How to minimize voltage drops? – 4 practical guidelines

July 15th, 2015 | Posted in Power quality
Tags: , ,

journal1Hi everybody, it’s Steven Mill. Hope you’re enjoying your holidays.

I’ve personally been thinking about some topics to deal with on the blog and I thought about the one I’ve published in 2014 (September) about the inspection of voltage drop in conductors.

So today I want to go further and post 4 guidelines in order to help my fellows engineers. Enjoy!

According to NEC, a three percent voltage drop in branched circuits, and five percent voltage drop in feeders connected to branched conductors, will not to create major problems as far as energy efficiency and operation of general circuits is concerned.

But, a voltage drop greater than the indicated percentage (5%), can hamper the life as well as the operational efficiency of electrical circuits and equipment. In an attempt to minimize the voltage drops and keep them below 5%, a few practical guidelines are to be followed.

Below mentioned are the four practical guidelines, following which, voltage drops can be considerably minimized:

  • Increasing the number of the conductors or their size
  • Reducing the power load
  • Decreasing the length of the conductor
  • Decreasing the temperature of the conductor


1. Increasing the number of the conductors or their size

conductorsBy increasing the number of the conductors or their size, one can successfully reduce the resistance of the conductor. This will in turn result in reduced voltage drops and increased efficiency. This procedure can also considerably lower the overall power losses which are otherwise more in conductors of standard size (as denoted by the general codes).

Also, installing an isolated conductor, which is neutral in nature, for every phase in a branch circuit, can minimize voltage drops caused due to grounding.


2. Reducing the power load

power loadReducing the power load by decreasing the amount of electrical equipment connected to a circuit can help reduce voltage drops. But, in this case, care should also be taken to see that the number of receptacles connected to each branch circuit is no more than six.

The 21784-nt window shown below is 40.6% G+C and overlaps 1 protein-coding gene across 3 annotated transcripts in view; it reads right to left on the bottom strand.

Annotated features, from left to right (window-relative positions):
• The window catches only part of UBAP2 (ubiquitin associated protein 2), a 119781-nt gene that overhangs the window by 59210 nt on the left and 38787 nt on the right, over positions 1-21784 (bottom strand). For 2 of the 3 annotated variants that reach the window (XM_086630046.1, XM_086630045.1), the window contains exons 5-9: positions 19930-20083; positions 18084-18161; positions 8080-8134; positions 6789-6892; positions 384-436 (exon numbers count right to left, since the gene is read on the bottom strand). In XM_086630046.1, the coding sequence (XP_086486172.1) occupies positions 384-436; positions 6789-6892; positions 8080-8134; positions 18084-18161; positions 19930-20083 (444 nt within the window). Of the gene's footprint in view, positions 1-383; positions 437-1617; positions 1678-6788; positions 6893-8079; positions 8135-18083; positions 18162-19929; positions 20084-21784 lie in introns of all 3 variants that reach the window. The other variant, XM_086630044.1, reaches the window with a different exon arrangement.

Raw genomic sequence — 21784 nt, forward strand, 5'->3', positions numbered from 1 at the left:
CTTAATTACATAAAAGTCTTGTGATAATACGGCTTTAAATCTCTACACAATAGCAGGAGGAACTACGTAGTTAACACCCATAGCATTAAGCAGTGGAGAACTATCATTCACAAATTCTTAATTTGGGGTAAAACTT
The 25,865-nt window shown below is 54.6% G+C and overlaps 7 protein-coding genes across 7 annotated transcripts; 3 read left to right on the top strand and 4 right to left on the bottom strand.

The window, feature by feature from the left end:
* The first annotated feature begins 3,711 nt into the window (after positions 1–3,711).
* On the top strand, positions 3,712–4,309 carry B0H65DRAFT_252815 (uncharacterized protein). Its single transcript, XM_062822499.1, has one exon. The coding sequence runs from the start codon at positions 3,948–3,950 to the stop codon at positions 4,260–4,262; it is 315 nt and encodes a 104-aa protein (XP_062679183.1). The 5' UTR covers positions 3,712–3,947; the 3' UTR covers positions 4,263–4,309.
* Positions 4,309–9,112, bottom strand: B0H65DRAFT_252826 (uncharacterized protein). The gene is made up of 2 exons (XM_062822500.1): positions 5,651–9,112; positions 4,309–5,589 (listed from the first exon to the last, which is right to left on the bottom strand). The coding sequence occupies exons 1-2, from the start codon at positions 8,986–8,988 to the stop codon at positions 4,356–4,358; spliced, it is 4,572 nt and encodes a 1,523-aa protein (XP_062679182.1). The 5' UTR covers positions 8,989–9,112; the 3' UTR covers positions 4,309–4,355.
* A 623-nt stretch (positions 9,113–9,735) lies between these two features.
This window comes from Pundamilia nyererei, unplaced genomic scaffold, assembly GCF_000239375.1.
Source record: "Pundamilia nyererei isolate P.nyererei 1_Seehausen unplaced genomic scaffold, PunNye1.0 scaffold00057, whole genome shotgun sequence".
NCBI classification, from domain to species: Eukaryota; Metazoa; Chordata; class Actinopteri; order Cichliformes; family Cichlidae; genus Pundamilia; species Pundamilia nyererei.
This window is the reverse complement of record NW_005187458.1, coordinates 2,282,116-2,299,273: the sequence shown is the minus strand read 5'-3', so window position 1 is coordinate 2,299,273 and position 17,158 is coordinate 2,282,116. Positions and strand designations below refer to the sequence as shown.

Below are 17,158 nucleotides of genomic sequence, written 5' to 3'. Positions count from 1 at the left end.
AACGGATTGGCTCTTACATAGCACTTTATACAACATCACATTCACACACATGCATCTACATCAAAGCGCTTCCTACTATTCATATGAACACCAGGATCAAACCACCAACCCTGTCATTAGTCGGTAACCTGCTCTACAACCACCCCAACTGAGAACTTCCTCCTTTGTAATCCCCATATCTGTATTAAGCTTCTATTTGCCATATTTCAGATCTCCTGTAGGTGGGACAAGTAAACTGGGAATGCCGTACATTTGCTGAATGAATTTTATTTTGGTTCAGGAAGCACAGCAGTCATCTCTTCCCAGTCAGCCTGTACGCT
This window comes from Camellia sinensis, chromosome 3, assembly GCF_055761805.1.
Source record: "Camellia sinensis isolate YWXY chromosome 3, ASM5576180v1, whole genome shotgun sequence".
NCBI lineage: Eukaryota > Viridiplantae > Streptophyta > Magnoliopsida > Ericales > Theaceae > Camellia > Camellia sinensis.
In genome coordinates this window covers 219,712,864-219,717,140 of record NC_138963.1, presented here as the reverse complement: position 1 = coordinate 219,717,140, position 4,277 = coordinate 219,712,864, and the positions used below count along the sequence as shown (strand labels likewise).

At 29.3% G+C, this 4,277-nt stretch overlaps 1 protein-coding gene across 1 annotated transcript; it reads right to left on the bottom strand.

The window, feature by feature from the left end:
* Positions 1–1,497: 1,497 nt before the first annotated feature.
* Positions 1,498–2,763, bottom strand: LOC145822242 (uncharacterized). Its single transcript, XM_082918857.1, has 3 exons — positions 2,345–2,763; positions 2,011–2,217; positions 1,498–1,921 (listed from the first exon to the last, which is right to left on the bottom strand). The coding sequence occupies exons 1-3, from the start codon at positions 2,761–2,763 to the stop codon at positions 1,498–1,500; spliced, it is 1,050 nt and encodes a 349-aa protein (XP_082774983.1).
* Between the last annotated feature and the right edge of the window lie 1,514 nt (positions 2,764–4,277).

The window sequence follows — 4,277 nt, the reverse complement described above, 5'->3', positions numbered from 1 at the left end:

Note: In case of residential complexes, one should always bear in mind that the linear distance between each receptacle should not be more than 50ft, and a minimum of at least one outdoor receptacle should be installed for every house.


It should also be noted that each of these receptacles should be connected to an individual circuit that has a minimum capacity of 12 AWG. This type of arrangement can minimize voltage drops to a greater extent.


Decreasing the length of the conductor

Decreasing the length of the conductor
Decreasing the length of the conductor is yet another alternative to minimize voltage drops. We all know that the length of a conductor is directly proportional to the resistance offered.

Thus, when the length of a conductor is reduced, its resistance to carry power will also reduce, lowering the voltage drops. But the practical problem here is that the circuit lengths are always fixed. Then, how to reduce the length of a conductor?

One can overcome this problem by reducing the length of the conductor (and instead, increasing its diameter) at the design stage of the panel itself One can also overcome this problem by reducing the length of the conductor by installing panels and sub-panels next to the external loads.

This type of panel design is highly recommended, especially, when the electronic equipment to which it is connected is highly sensitive (to sudden voltage drops).


Decreasing the temperature of the conductor

Blue Trace - Copper
High temperatures in conductors resist the flow of power, leading to voltage drops. Hence, by decreasing the temperature of the conductor, artificially, one can minimize these voltage drops.

It should be noted that, for every one degree raise in temperature, the resistance is increased by 0.3%. It can be measured using the formula:

R2 = R1 [1 + α • (T2 – T1)]

Where,
R1 = Resistance to power flow at Temperature T1
R2 = Resistance to power flow at Temperature T2
And α = co-efficient of electrical resistance of Copper

As the difference between T2 and T1 decreases, the resistance to power ‘α ‘ will also cease to decrease.

Note: By following the above mentioned three guidelines, one can automatically adjust the temperature of the conductor to a desired level.

Conclusion

In order to achieve maximum protection for the electrical equipment as well as domestic electronic appliances, power suppliers need to follow the above mentioned four guidelines as precisely as possible.
This is because, minimizing voltage drops by following above guidelines will not only benefit power suppliers, but will also benefit every common man who is dependent on various kinds of electronic appliances (by increasing their life) for his daily survival.

Thanks for reading,
Steven Mill.


What do you think about these guidelines? Feel free to leave your impressions below!

Leave a comment



Spam protection: Sum of 1 + 2 ?

Electrical engineering Community is proudly powered by WordPress
Entries (RSS) and Comments (RSS) and license Creative Commons License